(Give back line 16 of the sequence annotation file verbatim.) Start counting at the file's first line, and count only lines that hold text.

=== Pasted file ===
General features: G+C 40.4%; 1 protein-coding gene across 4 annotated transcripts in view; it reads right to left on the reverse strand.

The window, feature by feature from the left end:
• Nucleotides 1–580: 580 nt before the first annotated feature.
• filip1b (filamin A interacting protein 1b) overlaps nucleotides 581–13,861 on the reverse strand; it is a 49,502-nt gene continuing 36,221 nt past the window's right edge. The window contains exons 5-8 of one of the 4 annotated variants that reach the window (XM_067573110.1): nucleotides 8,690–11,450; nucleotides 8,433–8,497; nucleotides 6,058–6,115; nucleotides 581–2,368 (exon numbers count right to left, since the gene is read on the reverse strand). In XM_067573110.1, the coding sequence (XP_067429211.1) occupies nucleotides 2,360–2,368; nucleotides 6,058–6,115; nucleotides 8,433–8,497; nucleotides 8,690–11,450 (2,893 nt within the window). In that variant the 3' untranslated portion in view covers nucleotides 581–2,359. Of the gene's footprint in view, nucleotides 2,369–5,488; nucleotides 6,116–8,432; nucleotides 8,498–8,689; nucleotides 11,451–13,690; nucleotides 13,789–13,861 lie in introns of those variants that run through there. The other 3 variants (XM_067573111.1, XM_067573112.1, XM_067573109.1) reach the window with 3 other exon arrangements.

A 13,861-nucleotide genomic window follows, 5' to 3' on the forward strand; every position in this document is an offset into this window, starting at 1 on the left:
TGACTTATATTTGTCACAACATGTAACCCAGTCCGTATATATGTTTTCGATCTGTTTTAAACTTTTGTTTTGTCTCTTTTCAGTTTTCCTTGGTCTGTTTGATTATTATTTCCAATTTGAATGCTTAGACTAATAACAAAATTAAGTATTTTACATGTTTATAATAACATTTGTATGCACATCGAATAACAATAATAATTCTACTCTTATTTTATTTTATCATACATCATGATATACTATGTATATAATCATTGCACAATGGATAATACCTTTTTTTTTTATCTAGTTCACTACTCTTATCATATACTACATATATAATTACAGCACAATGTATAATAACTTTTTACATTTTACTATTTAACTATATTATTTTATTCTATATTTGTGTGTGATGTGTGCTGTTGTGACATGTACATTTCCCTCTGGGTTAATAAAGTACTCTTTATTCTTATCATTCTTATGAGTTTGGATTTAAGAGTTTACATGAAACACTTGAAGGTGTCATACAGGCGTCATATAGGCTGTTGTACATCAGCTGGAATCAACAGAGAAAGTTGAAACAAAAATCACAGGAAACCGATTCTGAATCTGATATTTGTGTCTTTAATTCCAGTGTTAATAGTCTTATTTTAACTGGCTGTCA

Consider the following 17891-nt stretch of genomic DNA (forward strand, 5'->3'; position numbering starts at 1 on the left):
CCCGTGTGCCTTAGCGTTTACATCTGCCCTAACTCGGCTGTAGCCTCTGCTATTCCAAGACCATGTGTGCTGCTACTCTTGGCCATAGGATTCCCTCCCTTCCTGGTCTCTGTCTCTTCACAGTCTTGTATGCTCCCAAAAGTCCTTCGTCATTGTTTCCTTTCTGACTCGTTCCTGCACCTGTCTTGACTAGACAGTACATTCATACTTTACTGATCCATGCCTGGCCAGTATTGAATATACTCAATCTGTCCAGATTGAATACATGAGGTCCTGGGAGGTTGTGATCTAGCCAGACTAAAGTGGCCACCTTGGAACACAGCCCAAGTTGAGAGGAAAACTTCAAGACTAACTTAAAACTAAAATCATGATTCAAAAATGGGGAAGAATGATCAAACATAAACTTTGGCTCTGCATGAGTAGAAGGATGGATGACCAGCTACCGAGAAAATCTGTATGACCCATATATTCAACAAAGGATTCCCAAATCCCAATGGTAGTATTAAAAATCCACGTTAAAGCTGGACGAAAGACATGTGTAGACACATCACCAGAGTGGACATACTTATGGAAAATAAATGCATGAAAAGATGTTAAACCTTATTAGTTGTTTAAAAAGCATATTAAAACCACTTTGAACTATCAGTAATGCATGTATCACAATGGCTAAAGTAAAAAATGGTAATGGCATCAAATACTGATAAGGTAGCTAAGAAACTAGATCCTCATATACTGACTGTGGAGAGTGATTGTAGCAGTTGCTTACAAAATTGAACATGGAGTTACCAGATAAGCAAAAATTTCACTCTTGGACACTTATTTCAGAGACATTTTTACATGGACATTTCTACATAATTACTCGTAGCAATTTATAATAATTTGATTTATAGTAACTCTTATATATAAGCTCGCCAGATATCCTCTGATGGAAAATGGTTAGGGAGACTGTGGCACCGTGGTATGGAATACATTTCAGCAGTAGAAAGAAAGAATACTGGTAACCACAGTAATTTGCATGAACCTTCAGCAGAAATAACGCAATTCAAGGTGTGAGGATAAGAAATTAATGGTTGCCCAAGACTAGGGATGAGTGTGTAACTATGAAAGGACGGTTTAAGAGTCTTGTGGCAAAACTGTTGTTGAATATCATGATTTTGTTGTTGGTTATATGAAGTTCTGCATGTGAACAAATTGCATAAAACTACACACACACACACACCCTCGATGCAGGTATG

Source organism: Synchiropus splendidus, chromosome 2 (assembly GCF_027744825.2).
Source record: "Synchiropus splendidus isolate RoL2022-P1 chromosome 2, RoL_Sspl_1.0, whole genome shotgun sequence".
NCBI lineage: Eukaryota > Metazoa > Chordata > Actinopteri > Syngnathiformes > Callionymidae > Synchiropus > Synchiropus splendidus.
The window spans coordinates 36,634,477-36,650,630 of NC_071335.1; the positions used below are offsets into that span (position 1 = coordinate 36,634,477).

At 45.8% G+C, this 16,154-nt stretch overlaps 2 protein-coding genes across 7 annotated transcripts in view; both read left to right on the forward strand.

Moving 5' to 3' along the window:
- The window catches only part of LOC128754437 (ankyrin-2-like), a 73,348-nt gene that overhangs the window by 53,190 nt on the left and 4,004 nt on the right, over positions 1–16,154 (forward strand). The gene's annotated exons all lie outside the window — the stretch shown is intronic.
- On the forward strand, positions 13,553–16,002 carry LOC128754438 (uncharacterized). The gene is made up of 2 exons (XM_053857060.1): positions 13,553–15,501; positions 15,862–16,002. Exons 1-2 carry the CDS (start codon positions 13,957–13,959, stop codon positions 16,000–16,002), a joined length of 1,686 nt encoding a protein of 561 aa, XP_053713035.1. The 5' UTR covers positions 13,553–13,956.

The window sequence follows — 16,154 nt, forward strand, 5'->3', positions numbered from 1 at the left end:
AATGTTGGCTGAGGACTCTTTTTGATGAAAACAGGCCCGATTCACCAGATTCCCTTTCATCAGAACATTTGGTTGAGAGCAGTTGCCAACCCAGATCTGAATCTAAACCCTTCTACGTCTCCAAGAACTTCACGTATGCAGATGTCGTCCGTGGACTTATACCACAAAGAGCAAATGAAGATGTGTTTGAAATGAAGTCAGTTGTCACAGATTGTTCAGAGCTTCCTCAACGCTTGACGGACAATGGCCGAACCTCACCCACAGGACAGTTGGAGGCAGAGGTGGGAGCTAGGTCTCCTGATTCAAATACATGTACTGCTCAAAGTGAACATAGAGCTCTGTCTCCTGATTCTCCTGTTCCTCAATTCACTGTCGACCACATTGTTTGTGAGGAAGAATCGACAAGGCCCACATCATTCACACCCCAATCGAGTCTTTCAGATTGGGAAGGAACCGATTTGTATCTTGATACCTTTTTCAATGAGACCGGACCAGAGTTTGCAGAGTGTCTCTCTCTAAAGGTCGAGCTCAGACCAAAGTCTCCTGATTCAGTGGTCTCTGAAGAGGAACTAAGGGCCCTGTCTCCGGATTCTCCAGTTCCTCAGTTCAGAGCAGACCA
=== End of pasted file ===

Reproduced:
- On the forward strand, positions 13,553–16,002 carry LOC128754438 (uncharacterized). The gene is made up of 2 exons (XM_053857060.1): positions 13,553–15,501; positions 15,862–16,002. Exons 1-2 carry the CDS (start codon positions 13,957–13,959, stop codon positions 16,000–16,002), a joined length of 1,686 nt encoding a protein of 561 aa, XP_053713035.1. The 5' UTR covers positions 13,553–13,956.